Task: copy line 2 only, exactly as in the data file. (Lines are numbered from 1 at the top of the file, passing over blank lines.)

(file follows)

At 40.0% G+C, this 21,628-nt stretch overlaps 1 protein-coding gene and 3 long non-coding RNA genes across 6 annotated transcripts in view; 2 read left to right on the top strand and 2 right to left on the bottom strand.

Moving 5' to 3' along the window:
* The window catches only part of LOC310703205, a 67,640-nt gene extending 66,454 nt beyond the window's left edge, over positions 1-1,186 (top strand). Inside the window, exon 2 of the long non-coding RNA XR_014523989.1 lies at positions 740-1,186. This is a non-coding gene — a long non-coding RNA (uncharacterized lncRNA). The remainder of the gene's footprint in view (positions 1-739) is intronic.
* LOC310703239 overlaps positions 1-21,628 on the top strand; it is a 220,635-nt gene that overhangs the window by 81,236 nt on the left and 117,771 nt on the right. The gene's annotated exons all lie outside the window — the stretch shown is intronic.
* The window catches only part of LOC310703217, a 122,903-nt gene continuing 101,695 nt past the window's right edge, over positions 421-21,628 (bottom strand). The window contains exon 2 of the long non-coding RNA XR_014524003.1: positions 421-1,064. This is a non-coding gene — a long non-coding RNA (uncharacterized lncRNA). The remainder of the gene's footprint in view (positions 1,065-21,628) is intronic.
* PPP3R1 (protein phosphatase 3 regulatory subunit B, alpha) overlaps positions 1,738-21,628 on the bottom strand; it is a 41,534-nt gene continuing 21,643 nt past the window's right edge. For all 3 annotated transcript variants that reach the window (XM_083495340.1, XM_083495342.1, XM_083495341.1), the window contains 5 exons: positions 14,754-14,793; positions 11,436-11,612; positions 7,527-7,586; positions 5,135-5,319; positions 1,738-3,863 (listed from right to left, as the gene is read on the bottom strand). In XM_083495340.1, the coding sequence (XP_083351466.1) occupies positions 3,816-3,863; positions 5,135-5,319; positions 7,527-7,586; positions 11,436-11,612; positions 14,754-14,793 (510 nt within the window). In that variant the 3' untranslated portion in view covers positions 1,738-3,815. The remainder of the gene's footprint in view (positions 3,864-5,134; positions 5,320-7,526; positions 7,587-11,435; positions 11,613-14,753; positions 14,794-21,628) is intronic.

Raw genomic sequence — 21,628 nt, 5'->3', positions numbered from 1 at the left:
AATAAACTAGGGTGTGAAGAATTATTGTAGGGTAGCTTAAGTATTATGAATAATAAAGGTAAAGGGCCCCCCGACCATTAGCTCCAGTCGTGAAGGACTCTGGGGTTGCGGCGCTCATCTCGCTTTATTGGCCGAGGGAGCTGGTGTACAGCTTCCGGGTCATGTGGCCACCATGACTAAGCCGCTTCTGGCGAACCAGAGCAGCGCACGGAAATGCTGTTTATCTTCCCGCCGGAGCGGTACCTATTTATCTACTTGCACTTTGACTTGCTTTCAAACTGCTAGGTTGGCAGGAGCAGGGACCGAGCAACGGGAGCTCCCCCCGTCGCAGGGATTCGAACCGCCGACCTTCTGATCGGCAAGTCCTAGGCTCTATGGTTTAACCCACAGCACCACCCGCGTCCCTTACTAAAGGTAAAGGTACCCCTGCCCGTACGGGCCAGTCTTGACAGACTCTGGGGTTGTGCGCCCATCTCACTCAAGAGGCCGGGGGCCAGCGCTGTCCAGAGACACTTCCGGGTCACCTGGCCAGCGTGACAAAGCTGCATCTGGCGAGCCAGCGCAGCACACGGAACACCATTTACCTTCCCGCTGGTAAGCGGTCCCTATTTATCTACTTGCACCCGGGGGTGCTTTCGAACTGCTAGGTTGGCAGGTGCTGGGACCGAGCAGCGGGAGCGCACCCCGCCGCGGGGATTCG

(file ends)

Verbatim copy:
Moving 5' to 3' along the window: